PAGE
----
Castle Gay HTML version

some five hundred acres had been bought, most of it pasture-fields
fenced by dry-stone dykes, but with a considerable stretch of broom and
heather, and one big plantation of larch. Much of this he let off, but he re-
tained a hundred acres where he and his grieve could make disastrous
essays in agriculture. The old farm-house had been a whitewashed edi-
fice of eight rooms, with ample outbuildings, and this he had converted
into a commodious dwelling, with half a dozen spare bedrooms, and a
large chamber which was at once library, smoking-room, and business-
room. I do not defend Mr McCunn's taste, for he had a memory stored
with bad precedents. He hankered after little pepper-box turrets, which
he thought the badge of ancientry, and in internal decoration he had an
unhallowed longing for mahogany panelling, like a ship's saloon. Also
he doted on his vast sweep of gravel. Yet he had on the whole made a
pleasing thing of Blaweary (it was the name which had first taken his
fancy), for he stuck to harled and whitewashed walls, and he had a pas-
sion for green turf, so that, beyond the odious gravel, the lawns swept to
the meadows unbroken by formal flowerbeds. These lawns were his spe-
cial hobby. "There's not a yard of turf about the place," he would say,
"that's not as well kept as a putting-green."
The owner from his wicker chair looked over the said lawns to a rough
pasture where his cows were at graze, and then beyond a patch of yel-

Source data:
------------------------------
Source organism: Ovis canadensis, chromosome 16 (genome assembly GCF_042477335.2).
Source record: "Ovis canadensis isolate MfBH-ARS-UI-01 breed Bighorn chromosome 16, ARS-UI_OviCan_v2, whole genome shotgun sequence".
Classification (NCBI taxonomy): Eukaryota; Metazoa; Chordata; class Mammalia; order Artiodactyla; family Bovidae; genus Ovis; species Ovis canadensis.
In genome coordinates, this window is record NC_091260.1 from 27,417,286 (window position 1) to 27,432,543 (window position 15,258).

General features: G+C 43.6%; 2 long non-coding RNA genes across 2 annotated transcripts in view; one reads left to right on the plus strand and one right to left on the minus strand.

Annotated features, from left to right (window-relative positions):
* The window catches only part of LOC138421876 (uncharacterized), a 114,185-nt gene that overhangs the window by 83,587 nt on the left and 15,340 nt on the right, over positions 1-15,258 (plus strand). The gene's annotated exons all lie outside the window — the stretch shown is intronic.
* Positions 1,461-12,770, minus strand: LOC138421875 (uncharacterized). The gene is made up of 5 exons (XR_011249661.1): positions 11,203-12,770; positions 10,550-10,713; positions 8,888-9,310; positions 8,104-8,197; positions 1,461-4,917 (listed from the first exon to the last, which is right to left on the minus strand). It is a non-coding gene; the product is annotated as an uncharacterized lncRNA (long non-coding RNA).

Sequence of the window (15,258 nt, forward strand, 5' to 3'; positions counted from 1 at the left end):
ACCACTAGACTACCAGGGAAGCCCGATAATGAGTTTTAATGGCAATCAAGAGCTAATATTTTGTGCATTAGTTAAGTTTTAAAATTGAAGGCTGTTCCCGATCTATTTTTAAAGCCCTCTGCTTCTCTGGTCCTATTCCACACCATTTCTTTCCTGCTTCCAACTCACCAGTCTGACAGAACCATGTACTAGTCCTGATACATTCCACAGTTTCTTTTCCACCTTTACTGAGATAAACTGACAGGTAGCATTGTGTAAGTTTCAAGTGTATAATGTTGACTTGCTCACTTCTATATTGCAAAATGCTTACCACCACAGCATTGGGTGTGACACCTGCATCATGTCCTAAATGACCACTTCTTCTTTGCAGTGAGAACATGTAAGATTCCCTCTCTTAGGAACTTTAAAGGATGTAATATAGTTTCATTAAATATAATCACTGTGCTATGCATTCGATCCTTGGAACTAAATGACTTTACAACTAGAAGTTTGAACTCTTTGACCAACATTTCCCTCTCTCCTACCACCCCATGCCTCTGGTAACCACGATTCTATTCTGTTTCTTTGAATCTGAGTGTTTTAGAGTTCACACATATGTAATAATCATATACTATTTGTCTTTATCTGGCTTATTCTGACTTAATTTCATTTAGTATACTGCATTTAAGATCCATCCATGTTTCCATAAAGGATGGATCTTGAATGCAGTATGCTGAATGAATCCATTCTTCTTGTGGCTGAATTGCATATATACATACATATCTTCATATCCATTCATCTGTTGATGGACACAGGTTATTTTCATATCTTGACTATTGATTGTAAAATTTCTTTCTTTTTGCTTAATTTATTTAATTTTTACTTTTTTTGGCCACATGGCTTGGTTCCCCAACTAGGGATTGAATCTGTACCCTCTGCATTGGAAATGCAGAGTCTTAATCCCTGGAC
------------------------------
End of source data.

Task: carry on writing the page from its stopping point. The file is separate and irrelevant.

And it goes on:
lowing bracken to the tops of a fir plantation. After that the ground fell
more steeply, so that the tree-tops were silhouetted against the distant
blue of the sea. It was mid-October, but the air was as balmy as June, and
only the earlier dusk told of the declining year. Mr McCunn was under
strict domestic orders not to sit out of doors after sunset, but he had
dropped asleep and the twilight was falling when he was roused by a
maid with a telegram.
In his excitement he could not find his spectacles. He tore open the en-
velope and thrust the pink form into the maid's face. "Read it,
lassieÑread it," he cried, forgetting the decorum of the master of a
"Coming seven-thirty," the girl read primly. "Match won by single
point." Mr McCunn upset his chair, and ran, whooping, in search of his
The historian must return upon his tracks in order to tell of the great
event thus baldly announced. That year the Antipodes had despatched
to Britain such a constellation of Rugby stars that the hearts of the home
enthusiasts became as water and their joints were loosened. For years